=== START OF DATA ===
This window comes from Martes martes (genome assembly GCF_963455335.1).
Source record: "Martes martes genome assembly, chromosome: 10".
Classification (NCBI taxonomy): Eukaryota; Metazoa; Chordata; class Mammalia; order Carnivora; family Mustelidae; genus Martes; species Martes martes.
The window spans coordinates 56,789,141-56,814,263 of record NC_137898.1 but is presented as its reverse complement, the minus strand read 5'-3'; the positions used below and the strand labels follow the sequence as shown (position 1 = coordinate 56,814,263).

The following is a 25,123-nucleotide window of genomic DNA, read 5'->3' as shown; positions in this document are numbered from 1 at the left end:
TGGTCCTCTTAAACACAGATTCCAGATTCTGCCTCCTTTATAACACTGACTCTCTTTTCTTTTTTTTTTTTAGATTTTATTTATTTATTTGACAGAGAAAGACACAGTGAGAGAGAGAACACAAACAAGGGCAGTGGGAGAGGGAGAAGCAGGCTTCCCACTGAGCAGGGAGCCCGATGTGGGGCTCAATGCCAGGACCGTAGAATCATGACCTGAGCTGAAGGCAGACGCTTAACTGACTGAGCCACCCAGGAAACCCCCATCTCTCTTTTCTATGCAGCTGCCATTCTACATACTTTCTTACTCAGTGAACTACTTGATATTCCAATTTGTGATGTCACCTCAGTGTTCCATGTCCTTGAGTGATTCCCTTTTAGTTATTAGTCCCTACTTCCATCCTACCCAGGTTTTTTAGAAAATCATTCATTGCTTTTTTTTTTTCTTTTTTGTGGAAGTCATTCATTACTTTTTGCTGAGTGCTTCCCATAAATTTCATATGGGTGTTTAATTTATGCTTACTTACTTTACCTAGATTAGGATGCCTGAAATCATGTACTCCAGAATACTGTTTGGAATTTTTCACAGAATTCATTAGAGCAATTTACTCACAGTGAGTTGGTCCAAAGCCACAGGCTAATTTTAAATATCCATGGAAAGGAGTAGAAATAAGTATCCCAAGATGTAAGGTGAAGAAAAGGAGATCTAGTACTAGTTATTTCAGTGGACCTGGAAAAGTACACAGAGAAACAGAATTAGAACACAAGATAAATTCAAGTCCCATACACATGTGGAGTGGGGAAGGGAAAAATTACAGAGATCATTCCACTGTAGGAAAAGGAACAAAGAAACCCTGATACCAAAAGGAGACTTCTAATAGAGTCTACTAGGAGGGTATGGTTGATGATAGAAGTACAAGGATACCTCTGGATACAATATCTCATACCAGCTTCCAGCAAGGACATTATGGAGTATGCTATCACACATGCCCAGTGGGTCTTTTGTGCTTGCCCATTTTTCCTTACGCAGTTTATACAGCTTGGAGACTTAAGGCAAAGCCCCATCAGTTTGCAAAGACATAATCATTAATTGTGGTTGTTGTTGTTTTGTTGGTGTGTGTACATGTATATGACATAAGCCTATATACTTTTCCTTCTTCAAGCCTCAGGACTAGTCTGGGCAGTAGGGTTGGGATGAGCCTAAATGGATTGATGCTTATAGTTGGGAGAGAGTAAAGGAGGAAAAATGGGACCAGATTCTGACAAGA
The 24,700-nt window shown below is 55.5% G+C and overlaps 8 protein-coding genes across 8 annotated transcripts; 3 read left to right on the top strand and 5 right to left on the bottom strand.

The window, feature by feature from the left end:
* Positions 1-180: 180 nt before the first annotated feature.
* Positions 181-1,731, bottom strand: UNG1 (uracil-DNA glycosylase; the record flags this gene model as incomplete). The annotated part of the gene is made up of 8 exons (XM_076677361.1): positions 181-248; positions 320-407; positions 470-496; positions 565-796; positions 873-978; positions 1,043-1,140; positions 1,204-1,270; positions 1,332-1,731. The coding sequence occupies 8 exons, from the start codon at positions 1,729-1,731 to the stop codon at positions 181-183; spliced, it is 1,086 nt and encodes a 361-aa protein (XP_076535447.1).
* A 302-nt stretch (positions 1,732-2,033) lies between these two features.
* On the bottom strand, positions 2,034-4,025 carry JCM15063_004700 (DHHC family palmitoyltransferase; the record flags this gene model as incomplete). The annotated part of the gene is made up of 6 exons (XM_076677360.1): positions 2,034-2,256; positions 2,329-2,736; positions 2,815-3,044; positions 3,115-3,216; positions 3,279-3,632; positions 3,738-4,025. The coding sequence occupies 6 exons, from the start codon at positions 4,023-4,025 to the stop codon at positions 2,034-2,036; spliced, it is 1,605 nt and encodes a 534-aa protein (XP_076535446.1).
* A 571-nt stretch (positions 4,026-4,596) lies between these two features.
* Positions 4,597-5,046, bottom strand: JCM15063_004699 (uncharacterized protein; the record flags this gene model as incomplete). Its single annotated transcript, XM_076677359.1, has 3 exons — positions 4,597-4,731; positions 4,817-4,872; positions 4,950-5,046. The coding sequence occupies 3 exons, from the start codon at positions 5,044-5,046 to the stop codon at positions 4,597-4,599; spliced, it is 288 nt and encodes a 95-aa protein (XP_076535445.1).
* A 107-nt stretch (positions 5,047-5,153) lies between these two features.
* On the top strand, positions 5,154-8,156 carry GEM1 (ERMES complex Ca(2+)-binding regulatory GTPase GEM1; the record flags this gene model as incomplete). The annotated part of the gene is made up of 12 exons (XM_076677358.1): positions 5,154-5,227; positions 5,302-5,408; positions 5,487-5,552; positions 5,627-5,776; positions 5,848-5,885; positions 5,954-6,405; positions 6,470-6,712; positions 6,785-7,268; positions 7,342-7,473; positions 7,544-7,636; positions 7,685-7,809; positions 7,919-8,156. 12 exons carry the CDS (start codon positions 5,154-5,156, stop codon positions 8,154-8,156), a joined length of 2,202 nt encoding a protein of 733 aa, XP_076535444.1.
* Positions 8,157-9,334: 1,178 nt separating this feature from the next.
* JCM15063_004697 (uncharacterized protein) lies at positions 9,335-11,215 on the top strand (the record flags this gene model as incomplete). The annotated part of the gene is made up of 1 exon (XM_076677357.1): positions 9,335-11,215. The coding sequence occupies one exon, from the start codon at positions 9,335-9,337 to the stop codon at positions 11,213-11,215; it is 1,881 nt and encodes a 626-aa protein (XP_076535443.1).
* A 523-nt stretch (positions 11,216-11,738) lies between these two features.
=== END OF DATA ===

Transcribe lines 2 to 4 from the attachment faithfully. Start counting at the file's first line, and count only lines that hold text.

Source record: "Martes martes genome assembly, chromosome: 10".
Classification (NCBI taxonomy): Eukaryota; Metazoa; Chordata; class Mammalia; order Carnivora; family Mustelidae; genus Martes; species Martes martes.
The window spans coordinates 56,789,141-56,814,263 of record NC_137898.1 but is presented as its reverse complement, the minus strand read 5'-3'; the positions used below and the strand labels follow the sequence as shown (position 1 = coordinate 56,814,263).